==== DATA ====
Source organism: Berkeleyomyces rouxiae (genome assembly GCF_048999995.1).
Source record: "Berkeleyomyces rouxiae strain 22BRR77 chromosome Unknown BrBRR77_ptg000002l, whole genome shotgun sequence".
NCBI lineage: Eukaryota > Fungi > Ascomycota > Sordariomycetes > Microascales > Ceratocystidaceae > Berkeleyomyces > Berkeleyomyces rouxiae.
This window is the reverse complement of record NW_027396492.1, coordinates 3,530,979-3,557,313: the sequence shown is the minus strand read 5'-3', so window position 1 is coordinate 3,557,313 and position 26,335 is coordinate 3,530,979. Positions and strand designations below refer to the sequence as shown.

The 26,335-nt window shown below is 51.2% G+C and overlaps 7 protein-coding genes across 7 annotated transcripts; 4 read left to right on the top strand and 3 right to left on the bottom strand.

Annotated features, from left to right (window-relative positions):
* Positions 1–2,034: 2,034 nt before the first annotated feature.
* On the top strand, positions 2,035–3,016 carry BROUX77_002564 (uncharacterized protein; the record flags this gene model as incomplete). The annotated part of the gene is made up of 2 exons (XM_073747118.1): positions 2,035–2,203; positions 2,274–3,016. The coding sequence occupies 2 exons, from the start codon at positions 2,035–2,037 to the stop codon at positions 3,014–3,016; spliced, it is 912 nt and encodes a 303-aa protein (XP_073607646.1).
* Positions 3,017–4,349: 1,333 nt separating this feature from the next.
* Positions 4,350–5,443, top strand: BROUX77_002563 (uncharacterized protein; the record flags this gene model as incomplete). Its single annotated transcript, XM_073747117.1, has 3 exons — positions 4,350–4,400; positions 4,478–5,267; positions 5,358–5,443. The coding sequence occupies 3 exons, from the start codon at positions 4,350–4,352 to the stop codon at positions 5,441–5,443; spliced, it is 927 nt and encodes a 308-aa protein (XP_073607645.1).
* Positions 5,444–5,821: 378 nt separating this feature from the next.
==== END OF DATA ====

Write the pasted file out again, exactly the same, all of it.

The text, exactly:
Source organism: Berkeleyomyces rouxiae (genome assembly GCF_048999995.1).
Source record: "Berkeleyomyces rouxiae strain 22BRR77 chromosome Unknown BrBRR77_ptg000002l, whole genome shotgun sequence".
NCBI lineage: Eukaryota > Fungi > Ascomycota > Sordariomycetes > Microascales > Ceratocystidaceae > Berkeleyomyces > Berkeleyomyces rouxiae.
This window is the reverse complement of record NW_027396492.1, coordinates 3,530,979-3,557,313: the sequence shown is the minus strand read 5'-3', so window position 1 is coordinate 3,557,313 and position 26,335 is coordinate 3,530,979. Positions and strand designations below refer to the sequence as shown.

The 26,335-nt window shown below is 51.2% G+C and overlaps 7 protein-coding genes across 7 annotated transcripts; 4 read left to right on the top strand and 3 right to left on the bottom strand.

Annotated features, from left to right (window-relative positions):
* Positions 1–2,034: 2,034 nt before the first annotated feature.
* On the top strand, positions 2,035–3,016 carry BROUX77_002564 (uncharacterized protein; the record flags this gene model as incomplete). The annotated part of the gene is made up of 2 exons (XM_073747118.1): positions 2,035–2,203; positions 2,274–3,016. The coding sequence occupies 2 exons, from the start codon at positions 2,035–2,037 to the stop codon at positions 3,014–3,016; spliced, it is 912 nt and encodes a 303-aa protein (XP_073607646.1).
* Positions 3,017–4,349: 1,333 nt separating this feature from the next.
* Positions 4,350–5,443, top strand: BROUX77_002563 (uncharacterized protein; the record flags this gene model as incomplete). Its single annotated transcript, XM_073747117.1, has 3 exons — positions 4,350–4,400; positions 4,478–5,267; positions 5,358–5,443. The coding sequence occupies 3 exons, from the start codon at positions 4,350–4,352 to the stop codon at positions 5,441–5,443; spliced, it is 927 nt and encodes a 308-aa protein (XP_073607645.1).
* Positions 5,444–5,821: 378 nt separating this feature from the next.